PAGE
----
It’s a word you hear a lot when you talk to startup executives and founders. Building a nimble, adaptable, scalable team necessarily means building a balanced team, and SaaS startup founders are always trying to achieve the perfect balance for their teams.
And, in this sense “balance” is really another way of talking about “proportion”. What proportion of my company should be engineers? How big should my marketing team be in proportion to my customer success team?
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And it gets even more complicated.
Right-sizing your sales team is itself a balance ‒ between the general business philosophies about ideal company composition and the specific needs and goals of your particular company.
Typically, when SaaS businesses decide how many Account Executives (which we’re using here to refer to any quota-carrying sales rep) to bring on, they focus on the second part of this equation: They work backwards from their company’s specific growth goals to devise a suitable capacity model that takes into account quotas, employee attrition, time-to-ramp, etc. (For a full breakdown of this process, check out this comprehensive account from InsightSquared’s Business Analyst or this awesome post from Tomasz Tunguz on modeling your SaaS sales team based on marketing output.)
This process allows SaaS executives to ensure that they have the right number of AEs to hit their goals and work the leads marketing is producing, but it misses an important part of the equation: context.
How Does the Size of My Sales Team Compare to Similar Companies?
Context is especially important in this case because capacity planning is notoriously difficult and susceptible to poor goal-setting (especially for young, high-growth companies, for whom revenue projections are often inaccurate). For this reason, it is essential for young companies to gut-check their model with actual industry benchmarks about sales team size. Models are great in the sterile, theoretical world of capacity planning, but in the real world it’s important to have hard data about how actual companies look. Otherwise, a slightly misguided model could jeopardize your SaaS business for years to come.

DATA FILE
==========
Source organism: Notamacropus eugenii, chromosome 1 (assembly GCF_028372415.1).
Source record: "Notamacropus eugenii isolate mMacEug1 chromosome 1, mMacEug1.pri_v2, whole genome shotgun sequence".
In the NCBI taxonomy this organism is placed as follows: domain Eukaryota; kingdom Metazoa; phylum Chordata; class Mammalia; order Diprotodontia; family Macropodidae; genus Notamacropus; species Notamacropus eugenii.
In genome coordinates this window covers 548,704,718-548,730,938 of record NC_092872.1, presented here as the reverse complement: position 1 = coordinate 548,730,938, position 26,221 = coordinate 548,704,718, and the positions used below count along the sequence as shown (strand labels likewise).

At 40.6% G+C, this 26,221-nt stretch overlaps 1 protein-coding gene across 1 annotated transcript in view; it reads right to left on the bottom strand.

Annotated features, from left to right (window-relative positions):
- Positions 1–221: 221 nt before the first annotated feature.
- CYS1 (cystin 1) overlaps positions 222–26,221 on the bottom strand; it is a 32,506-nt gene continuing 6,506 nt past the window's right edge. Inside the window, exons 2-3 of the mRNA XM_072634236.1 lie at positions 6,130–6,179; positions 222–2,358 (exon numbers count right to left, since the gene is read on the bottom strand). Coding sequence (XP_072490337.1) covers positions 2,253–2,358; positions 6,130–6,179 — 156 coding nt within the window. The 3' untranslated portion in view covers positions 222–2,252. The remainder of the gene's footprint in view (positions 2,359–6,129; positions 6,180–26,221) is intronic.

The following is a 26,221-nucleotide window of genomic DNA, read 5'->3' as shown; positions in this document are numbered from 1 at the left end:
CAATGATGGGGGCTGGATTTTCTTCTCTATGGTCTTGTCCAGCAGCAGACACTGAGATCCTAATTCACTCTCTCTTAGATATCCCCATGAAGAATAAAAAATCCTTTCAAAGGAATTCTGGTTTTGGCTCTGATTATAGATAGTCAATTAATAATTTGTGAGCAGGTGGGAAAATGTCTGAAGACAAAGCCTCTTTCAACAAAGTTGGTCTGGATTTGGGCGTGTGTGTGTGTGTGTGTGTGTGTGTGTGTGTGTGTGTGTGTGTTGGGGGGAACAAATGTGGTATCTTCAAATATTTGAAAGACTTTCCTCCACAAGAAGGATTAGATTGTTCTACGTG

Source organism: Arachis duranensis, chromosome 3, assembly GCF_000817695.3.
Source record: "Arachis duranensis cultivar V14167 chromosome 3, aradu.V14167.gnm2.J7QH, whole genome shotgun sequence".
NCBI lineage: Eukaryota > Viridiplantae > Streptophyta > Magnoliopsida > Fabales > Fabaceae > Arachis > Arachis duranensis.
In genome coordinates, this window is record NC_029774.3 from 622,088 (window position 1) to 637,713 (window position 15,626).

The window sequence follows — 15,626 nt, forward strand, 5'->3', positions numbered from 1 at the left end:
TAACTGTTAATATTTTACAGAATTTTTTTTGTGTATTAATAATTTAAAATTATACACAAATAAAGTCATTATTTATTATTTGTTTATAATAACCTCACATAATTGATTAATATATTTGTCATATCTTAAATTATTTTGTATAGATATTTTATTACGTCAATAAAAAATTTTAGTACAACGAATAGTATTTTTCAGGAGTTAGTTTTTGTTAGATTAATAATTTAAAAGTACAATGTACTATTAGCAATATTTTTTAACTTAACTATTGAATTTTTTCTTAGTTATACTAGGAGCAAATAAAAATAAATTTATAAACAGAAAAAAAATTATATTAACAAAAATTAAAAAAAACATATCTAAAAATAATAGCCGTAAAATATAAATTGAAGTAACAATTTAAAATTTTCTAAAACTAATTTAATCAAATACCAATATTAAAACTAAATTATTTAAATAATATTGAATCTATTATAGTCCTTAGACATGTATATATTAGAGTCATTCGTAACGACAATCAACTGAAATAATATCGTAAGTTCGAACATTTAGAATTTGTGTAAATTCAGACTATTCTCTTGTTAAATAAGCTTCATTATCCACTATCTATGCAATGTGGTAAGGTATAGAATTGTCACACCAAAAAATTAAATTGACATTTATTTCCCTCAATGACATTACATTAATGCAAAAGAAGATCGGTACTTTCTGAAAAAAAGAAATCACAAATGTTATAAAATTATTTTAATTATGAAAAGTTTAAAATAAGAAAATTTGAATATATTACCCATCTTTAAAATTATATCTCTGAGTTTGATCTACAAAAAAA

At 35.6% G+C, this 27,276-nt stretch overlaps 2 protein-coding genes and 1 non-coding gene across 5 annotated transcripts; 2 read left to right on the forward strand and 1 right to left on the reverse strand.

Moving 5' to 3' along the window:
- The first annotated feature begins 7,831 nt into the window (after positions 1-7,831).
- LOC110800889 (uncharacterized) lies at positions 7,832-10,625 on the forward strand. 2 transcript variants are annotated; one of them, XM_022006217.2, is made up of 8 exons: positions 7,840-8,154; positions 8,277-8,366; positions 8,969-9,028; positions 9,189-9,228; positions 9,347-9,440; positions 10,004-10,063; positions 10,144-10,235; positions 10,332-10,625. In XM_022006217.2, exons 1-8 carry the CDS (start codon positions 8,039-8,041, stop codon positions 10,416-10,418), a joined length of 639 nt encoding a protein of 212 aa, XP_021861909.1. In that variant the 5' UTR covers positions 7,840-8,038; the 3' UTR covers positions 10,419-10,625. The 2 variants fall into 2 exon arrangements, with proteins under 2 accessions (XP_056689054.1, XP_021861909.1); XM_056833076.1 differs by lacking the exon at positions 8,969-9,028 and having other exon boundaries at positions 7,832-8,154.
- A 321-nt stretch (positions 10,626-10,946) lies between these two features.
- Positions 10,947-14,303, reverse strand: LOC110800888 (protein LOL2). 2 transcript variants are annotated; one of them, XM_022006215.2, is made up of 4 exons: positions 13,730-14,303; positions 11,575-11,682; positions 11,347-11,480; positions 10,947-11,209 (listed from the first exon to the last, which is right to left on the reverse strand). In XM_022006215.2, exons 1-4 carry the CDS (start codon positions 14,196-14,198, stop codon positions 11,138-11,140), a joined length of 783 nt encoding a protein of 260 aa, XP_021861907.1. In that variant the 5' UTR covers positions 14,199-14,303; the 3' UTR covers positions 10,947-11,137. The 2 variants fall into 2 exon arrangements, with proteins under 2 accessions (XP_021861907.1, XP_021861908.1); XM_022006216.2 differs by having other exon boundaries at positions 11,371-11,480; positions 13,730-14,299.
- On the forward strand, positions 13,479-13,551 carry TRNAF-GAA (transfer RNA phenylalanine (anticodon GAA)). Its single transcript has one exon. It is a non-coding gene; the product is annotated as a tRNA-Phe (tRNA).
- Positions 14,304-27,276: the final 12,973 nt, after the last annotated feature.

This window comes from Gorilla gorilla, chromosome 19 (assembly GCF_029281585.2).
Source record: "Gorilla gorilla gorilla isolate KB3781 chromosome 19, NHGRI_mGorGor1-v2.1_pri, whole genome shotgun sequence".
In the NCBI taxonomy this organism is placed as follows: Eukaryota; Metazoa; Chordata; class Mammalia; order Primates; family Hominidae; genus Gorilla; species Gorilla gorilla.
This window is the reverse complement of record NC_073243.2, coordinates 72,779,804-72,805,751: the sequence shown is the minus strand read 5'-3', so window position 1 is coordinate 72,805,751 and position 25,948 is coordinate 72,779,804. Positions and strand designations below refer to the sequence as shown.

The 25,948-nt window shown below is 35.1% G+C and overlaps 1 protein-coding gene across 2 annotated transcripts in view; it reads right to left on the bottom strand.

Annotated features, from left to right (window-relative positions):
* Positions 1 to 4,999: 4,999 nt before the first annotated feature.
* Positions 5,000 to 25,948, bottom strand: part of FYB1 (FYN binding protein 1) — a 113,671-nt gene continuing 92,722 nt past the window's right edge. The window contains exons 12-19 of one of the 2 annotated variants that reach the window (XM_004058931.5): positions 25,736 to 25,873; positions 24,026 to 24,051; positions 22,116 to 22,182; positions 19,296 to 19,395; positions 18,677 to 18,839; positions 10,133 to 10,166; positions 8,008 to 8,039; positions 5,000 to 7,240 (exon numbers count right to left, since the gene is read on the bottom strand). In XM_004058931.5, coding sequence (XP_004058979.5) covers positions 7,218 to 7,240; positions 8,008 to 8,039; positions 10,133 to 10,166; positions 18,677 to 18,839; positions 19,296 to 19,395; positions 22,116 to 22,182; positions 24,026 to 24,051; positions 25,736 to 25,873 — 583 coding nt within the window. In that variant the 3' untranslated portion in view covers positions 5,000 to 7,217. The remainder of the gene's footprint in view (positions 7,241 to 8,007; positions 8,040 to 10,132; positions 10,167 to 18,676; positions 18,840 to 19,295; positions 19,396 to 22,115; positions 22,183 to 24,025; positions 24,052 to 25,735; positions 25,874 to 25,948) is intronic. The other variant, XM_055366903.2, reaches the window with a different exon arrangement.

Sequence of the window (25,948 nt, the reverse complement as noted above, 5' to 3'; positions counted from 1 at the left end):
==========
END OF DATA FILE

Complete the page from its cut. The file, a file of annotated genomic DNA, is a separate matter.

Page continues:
But there’s a problem.
There really aren’t any reliable industry benchmarks out there that provide meaningful information about how big a SaaS sales team should be relative to overall company size. And what information there is is typically outdated or overly general.
This information gap makes it almost impossible for SaaS executives to feel confident when building their companies. Too often, they rely on overly general data or their gut, which is a perfect recipe for an out-of-proportion company.
First we created a survey to poll startups about how their organization’s structure evolved as they grew. The results helped us gut check our own model to see if we were relatively in line with other successful SaaS startups.
But we wanted to go further.